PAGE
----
I’ve Been Injured at Work. What Do I Do Now?
A slip, a fall, a cut, or even a collision: There are a variety of ways you can be injured at work. No matter what your injury is, it’s going to take you out of work for a while and you need to find proper treatment to be covered by workers’ compensation insurance.
You’re in pain and you’re worried about how much all of this is going to cost.
Will your employer pay for you to see a doctor? How will you pay all your bills while you’re off work for a while? What happens if you can’t return to full duty?
Whether your injury occurred suddenly in an accident or because of repeated use, following a specific set of steps gives you the best chance of being covered for your treatment and any lost wages.
If you’ve been injured at work, here’s what you need to do next:
Report It to Your Employer
If you had a big accident and an ambulance was called, you may think everyone noticed your injury. However, you still need to cover your bases and report your injury to the direct supervisor on duty when you were injured.
In many cases, you can begin an injury report with a verbal accounting of your accident, but it’s best to put your notification in writing and keep a copy. Even a text message or email works in this case.
Just make sure your injury is reported to your employer within the window of time necessary to qualify under your state’s workers’ compensation laws.
Note: If you’re diagnosed with an illness or overuse injury that you believe is connected to conditions of your employment, such as carpal tunnel disease, report to your employer as soon as you and your doctor feel the ailment may be connected to your job.
Make a Report
Most workers’ compensation insurances require a written report of illness or injury before their coverage begins.
While most employers automatically start these reports as soon as they learn about your injury, you may have to prod your boss to get the paperwork started and get everything turned in.
Be sure the information in the report is accurate, including date, approximate time, and a narrative of the circumstances that lead up to your injury. Keep a copy for yourself in a safe place.
As soon as you’re able, go see a doctor for your illness or injury.
When you fill out your intake paperwork, be sure you let the doctor’s office know your treatment is part of a workers’ compensation claim. Provide them with as much information on your employer’s insurance information as you can, including the name and contact number of the person assigned to your case.
As you’re receiving information on follow-up appointments and treatment, be sure to keep these appointments. If you stop getting treated for your injuries, your employer’s insurance may take that as you’re not complying and may deny your case entirely.
Even if it doesn’t seem you need that check-in with your surgeon six months after surgery, show up to the appointment or, if you have a conflict, reschedule it at your earliest convenience.
Although it may seem cumbersome, keep all paperwork related to your injury and your case.
Keep appointment summaries, notes about your progress, communication between yourself and your employer’s insurance, and other information together in one place. It’s best to dedicate a folder or box to this paperwork, as it can easily pile up.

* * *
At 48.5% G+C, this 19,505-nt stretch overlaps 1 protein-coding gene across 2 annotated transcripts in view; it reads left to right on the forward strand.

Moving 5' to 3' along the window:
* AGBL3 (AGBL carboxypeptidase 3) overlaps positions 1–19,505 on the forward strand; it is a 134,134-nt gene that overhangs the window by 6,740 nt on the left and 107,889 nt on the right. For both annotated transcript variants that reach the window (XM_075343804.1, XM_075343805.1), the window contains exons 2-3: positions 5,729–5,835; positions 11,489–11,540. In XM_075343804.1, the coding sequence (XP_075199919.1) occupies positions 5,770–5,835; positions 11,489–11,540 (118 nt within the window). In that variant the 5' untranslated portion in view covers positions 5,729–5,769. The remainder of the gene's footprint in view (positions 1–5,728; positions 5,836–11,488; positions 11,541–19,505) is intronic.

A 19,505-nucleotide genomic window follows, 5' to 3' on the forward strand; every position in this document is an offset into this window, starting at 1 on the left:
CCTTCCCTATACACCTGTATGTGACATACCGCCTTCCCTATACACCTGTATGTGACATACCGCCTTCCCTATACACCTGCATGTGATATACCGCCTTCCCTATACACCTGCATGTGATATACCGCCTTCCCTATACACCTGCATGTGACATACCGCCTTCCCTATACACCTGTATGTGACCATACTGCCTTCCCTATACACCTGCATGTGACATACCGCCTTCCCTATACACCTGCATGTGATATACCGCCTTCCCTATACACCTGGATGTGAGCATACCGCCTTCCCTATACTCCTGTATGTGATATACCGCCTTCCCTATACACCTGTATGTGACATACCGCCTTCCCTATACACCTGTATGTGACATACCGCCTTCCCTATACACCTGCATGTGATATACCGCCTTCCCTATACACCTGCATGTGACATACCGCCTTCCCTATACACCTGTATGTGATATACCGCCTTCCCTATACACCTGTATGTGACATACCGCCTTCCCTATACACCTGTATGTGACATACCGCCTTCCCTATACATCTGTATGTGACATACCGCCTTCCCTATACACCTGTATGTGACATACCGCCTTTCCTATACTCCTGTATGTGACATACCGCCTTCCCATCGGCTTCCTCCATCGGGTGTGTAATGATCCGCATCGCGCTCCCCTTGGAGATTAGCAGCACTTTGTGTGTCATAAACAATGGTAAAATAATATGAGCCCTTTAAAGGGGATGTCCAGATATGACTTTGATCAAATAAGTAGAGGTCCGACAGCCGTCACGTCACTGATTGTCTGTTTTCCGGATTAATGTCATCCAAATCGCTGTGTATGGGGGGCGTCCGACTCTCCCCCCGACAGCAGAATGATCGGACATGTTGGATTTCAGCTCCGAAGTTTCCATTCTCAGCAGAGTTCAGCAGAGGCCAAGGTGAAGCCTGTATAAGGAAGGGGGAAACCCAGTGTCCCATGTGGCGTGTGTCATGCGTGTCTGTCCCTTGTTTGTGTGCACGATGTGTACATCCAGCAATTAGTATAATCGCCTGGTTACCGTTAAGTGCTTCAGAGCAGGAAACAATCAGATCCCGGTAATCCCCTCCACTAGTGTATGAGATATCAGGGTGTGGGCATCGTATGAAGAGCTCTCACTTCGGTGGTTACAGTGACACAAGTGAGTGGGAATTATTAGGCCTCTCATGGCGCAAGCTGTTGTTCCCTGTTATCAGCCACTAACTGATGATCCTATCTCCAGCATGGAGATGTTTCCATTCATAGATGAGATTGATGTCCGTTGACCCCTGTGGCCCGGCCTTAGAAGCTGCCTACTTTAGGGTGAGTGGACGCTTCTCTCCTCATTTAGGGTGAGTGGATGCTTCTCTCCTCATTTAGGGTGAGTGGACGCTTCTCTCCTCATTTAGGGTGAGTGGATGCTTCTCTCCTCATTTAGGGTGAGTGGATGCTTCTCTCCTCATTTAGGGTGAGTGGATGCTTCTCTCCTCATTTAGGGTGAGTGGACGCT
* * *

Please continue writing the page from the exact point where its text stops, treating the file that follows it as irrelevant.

You may need that information down the line, and keeping it all in one place decreases the amount of searching you’ll need to do to find that one paper you need.
Keep Your Employer in the Loop
If your doctor says you can be released for light duty, or that you’re not ready to go back to work yet, keep your employer informed of this.
Again, putting it in writing is best, so quick post-appointment updates on your work status through text or email are fine.
If your doctor gives you an official work status note, make a copy for yourself and then give the original to your employer as soon as possible.
Consider an Attorney
No one likes the thought of talking to an attorney, but a lawyer with knowledge of the workers’ compensation laws in your state can be a big help and give you peace of mind about your case.
If you’re worried about money, remember that most attorneys who take on workers’ compensation cases don’t require payment up front for their services; instead, they take injury cases on contingency and take a portion of your eventual awarded amount once your case is settled or heard.
Don’t Push Yourself
You may be going stir crazy sitting at home all day, but don’t go out and mow the lawn or clean out those closets without express clearance from your doctor.
If you push yourself too hard and get injured again, it will slow your progress to returning to work and any additional treatment will not be covered by workers’ compensation.
Instead, try to find new hobbies or interests to take up while you’re laid up. Have you ever wanted to learn to knit, or play the guitar, or dig into that huge pile of books on your nightstand? Now’s your time!
The more you follow your doctor’s directions now, the better your overall improvement will be and the more quickly you may be able to return to work.
Treatment for Work-Related Injuries in Maryland
At the Centers for Advanced Orthopaedics - MMI Division, we want you to get better and get back to work as quickly as possible following a work-related injury. Our team of experienced doctors, physical therapists, and staff can help you through the diagnosis, treatment, and recovery process to get you back to work faster.
We also have a dedicated workers’ compensation coordinator who works with your nurse case manager or claims adjuster, making the process less stressful for you.
Schedule your appointment today!